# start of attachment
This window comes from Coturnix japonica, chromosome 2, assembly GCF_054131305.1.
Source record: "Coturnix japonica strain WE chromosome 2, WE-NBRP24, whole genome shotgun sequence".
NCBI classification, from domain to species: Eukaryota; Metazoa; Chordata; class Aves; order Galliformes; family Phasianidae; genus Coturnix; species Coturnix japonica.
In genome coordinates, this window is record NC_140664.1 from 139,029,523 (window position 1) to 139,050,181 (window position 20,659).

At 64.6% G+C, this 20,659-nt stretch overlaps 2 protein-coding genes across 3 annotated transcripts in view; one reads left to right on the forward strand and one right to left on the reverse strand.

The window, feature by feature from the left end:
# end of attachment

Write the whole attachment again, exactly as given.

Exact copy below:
This window comes from Coturnix japonica, chromosome 2, assembly GCF_054131305.1.
Source record: "Coturnix japonica strain WE chromosome 2, WE-NBRP24, whole genome shotgun sequence".
NCBI classification, from domain to species: Eukaryota; Metazoa; Chordata; class Aves; order Galliformes; family Phasianidae; genus Coturnix; species Coturnix japonica.
In genome coordinates, this window is record NC_140664.1 from 139,029,523 (window position 1) to 139,050,181 (window position 20,659).

At 64.6% G+C, this 20,659-nt stretch overlaps 2 protein-coding genes across 3 annotated transcripts in view; one reads left to right on the forward strand and one right to left on the reverse strand.

The window, feature by feature from the left end: